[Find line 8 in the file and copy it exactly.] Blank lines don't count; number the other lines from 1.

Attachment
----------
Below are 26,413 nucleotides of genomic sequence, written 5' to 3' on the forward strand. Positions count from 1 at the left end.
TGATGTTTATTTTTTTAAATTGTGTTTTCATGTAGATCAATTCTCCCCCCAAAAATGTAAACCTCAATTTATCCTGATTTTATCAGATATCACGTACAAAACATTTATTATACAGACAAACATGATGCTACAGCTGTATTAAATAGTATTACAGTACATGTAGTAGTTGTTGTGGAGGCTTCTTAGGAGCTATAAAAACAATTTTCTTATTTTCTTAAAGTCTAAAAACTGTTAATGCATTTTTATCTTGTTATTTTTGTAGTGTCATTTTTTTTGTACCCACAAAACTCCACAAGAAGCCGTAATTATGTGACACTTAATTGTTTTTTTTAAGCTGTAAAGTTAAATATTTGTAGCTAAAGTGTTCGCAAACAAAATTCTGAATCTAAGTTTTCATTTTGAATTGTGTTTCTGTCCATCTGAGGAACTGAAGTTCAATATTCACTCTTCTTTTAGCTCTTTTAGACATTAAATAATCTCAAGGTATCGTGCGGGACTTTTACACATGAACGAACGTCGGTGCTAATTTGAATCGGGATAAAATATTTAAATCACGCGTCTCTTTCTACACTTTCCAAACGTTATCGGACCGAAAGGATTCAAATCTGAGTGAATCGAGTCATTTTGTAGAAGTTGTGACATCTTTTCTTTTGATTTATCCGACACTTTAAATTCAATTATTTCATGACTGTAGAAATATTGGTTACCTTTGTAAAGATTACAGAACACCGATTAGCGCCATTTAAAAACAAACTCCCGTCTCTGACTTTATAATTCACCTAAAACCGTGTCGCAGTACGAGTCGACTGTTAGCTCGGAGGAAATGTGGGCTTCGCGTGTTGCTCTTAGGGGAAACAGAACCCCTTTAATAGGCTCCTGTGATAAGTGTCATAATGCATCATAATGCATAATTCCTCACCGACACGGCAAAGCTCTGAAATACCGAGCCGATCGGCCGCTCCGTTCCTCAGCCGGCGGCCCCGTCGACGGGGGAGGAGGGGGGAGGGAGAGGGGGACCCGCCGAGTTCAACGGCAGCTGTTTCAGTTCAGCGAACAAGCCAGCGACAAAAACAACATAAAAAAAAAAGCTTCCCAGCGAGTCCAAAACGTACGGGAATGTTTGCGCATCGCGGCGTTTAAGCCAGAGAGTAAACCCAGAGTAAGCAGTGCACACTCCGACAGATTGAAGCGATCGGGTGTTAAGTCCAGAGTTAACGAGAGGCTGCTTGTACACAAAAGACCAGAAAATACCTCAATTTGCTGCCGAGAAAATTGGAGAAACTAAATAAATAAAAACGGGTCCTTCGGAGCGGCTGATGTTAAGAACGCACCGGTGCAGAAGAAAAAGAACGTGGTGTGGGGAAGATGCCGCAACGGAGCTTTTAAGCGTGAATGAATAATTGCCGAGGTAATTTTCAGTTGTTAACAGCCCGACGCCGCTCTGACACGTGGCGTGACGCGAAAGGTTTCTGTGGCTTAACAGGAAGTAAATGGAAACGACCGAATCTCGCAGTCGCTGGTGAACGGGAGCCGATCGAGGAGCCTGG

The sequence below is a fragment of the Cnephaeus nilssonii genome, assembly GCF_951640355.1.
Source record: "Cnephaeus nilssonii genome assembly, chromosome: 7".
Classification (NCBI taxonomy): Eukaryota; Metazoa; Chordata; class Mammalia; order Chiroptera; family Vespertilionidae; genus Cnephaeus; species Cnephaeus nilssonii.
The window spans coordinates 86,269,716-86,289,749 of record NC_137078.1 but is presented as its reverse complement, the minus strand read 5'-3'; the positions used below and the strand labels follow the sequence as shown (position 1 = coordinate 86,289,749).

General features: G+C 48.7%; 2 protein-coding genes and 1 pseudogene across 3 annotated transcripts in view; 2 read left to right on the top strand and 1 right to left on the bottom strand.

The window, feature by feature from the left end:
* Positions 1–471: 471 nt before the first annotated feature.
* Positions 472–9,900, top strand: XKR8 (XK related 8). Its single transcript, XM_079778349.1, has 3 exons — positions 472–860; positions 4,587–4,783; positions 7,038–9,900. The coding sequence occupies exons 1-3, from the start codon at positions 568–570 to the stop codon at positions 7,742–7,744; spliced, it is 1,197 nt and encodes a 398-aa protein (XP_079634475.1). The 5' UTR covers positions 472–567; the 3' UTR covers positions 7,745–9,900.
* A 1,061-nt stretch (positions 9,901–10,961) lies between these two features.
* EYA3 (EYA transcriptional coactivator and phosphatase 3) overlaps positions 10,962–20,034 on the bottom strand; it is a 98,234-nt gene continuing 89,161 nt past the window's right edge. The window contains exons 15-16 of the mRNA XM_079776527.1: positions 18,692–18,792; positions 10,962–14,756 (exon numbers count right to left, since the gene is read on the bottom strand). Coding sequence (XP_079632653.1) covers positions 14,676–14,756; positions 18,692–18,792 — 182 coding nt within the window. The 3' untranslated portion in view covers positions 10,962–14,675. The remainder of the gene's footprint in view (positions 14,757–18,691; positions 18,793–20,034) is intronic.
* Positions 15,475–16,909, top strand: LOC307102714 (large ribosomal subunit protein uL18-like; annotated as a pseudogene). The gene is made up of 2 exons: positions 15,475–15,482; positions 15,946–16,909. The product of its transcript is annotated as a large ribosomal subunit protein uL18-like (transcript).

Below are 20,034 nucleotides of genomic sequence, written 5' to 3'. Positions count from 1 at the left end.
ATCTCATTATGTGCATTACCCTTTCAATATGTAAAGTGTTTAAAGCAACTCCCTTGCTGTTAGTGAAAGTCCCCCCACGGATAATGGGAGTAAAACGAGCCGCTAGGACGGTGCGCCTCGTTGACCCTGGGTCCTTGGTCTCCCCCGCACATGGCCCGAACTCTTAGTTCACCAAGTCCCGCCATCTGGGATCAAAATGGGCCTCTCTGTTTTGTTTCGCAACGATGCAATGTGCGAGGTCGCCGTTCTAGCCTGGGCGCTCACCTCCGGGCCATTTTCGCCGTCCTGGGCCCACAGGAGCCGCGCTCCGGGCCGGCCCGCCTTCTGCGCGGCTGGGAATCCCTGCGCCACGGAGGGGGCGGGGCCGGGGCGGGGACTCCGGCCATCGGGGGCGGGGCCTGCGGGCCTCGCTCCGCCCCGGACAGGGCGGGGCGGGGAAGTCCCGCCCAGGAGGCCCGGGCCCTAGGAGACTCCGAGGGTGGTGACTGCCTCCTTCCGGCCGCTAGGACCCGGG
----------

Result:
The window, feature by feature from the left end: